The story follows the attempts of five children to clear the name of their friend Sticky by trailing and catching a homeless thief with disagreeable manners; a "ghastly type" to be identified by his brown boots.[119] The boots are possibly a reference to the 1931 monologue Brahn Boots by Stanley Holloway,[120] which was still regularly played on BBC Home Service radio in the 1950s. The song's lyrics describe the apparent low-class taste of a man clad in brown boots, but he is too modest to say that he has given his good black boots away to the poor; it is really a parable on the subject of unquestioning snobbery. An obvious clue not followed by the children is that the thief initially enters the shop asking for the previous Wednesday's newspaper. The book's publication in 1955 and the timing of the plot during the June half-term holiday possibly indicate the Children and Young Persons (Harmful Publications) Act of 6 June 1955. If this is so, then the disagreeable man could be taken to be the author's characterisation of D. C. Thomson & Co., or its cartoonist Bill Holroyd,[121] who published children's cartoons such as Jack Silver and His Dog Black. This cartoon was later lampooned by Viz as Jack Black and his Dog Silver.[122] It is perhaps also significant in this context that the publication of Half-Term Trail in 1955 follows press commentary on the first few books of The Cherrys series, and that Scott did not like to be compared with Enid Blyton.[123] In Will Scott's story, the children pursue the brown-booted man unquestioningly, and they are described thus:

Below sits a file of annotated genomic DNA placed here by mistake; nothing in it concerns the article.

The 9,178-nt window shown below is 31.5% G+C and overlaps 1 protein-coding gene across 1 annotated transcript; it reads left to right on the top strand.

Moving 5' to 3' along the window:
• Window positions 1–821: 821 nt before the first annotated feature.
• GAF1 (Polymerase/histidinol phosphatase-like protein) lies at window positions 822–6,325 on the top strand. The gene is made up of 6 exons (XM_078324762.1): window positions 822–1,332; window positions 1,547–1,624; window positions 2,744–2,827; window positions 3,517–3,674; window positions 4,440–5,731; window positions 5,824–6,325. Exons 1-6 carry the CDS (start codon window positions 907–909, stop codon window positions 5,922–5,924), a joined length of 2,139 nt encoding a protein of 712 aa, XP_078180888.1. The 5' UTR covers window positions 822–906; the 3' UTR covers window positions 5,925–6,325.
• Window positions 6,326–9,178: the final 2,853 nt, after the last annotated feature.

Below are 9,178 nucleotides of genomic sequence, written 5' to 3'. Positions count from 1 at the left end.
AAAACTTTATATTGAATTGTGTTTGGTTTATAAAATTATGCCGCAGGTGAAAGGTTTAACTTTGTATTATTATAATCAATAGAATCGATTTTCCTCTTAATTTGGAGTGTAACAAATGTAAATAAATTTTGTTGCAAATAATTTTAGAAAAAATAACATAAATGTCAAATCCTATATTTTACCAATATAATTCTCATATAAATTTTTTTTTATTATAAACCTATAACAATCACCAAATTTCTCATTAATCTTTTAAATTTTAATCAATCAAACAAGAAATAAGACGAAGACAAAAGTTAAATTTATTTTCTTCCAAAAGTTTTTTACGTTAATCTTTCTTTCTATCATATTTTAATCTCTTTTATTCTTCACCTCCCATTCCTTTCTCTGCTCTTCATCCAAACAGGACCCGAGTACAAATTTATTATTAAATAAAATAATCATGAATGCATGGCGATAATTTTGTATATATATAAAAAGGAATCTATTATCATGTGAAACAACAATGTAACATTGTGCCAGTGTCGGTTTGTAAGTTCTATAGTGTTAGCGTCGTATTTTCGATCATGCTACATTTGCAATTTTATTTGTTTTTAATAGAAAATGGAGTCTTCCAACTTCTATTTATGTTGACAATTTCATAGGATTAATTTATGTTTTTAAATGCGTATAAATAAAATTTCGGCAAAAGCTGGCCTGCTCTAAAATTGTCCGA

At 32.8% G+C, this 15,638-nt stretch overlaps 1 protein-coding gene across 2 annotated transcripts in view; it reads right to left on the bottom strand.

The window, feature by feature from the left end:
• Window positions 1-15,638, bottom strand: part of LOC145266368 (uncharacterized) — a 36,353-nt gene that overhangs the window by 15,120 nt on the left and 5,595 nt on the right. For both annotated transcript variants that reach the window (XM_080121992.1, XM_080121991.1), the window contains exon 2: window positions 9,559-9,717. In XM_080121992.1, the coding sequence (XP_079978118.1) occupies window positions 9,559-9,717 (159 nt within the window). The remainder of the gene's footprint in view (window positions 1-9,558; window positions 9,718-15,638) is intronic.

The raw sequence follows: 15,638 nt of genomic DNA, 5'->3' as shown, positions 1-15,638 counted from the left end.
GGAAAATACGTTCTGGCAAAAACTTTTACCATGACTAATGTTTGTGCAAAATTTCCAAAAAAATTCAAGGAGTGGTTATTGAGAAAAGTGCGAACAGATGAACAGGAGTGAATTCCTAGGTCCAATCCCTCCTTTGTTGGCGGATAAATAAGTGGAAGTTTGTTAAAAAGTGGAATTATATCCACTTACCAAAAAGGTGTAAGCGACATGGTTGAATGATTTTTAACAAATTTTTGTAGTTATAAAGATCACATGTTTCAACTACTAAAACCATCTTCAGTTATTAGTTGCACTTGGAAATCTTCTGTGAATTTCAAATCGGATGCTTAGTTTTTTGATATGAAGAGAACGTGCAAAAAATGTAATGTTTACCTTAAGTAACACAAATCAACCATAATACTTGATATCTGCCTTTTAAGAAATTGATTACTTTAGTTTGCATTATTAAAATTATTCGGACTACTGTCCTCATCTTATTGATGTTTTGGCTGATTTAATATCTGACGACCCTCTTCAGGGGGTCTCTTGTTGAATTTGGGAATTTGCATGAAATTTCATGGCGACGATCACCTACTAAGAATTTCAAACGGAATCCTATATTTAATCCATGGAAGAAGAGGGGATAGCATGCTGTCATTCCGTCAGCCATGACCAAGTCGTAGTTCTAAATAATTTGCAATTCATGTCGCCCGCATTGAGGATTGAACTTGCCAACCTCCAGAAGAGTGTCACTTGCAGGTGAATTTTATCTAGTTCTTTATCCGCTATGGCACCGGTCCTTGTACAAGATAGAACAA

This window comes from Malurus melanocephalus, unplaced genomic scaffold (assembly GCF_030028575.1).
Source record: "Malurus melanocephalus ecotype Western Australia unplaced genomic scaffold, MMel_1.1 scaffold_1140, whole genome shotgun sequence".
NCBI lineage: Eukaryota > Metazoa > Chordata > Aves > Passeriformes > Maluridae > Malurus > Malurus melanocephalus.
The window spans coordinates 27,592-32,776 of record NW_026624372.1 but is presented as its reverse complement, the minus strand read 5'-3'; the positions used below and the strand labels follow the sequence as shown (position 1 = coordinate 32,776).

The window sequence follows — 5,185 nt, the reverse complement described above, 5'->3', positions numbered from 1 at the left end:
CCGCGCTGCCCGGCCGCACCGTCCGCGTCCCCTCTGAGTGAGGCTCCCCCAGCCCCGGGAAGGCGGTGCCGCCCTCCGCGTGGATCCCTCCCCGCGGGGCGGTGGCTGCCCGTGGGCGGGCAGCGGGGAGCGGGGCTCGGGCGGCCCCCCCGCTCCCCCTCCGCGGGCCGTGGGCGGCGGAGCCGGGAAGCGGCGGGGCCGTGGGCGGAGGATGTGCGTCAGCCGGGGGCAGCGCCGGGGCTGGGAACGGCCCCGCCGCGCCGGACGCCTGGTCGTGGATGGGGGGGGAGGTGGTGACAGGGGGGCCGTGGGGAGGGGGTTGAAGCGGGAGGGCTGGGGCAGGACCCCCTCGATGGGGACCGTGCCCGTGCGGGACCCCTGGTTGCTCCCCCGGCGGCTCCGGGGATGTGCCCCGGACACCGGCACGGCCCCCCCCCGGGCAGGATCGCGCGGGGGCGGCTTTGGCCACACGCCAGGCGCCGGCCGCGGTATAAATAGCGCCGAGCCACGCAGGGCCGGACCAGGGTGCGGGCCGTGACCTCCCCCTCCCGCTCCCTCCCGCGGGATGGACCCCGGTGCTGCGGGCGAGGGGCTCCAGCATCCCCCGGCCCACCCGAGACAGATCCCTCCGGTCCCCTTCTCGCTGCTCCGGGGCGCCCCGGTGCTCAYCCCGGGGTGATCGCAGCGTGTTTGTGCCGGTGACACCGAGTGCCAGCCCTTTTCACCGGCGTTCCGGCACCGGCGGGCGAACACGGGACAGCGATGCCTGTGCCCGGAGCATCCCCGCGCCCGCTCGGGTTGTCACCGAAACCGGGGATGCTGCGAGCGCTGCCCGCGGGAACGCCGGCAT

". . . and if you'd done something you shouldn't have done they were the last people you'd have liked to have looking at you. They looked really dangerous."[124]

The children douse the brown-booted man with red paint at the end; this could be understood as a symbolic killing as the paint is blood-coloured. We never find out what has driven him to steal or why he is bad-tempered. This aspect suggests that the apparently simple children's tale has a moral depth which is possibly intended to undermine its own plot and thus to bring into question the moral basis of some other children's detective tales of the era.[115][125]

The Great Expedition (1962)[edit]

The Great Expedition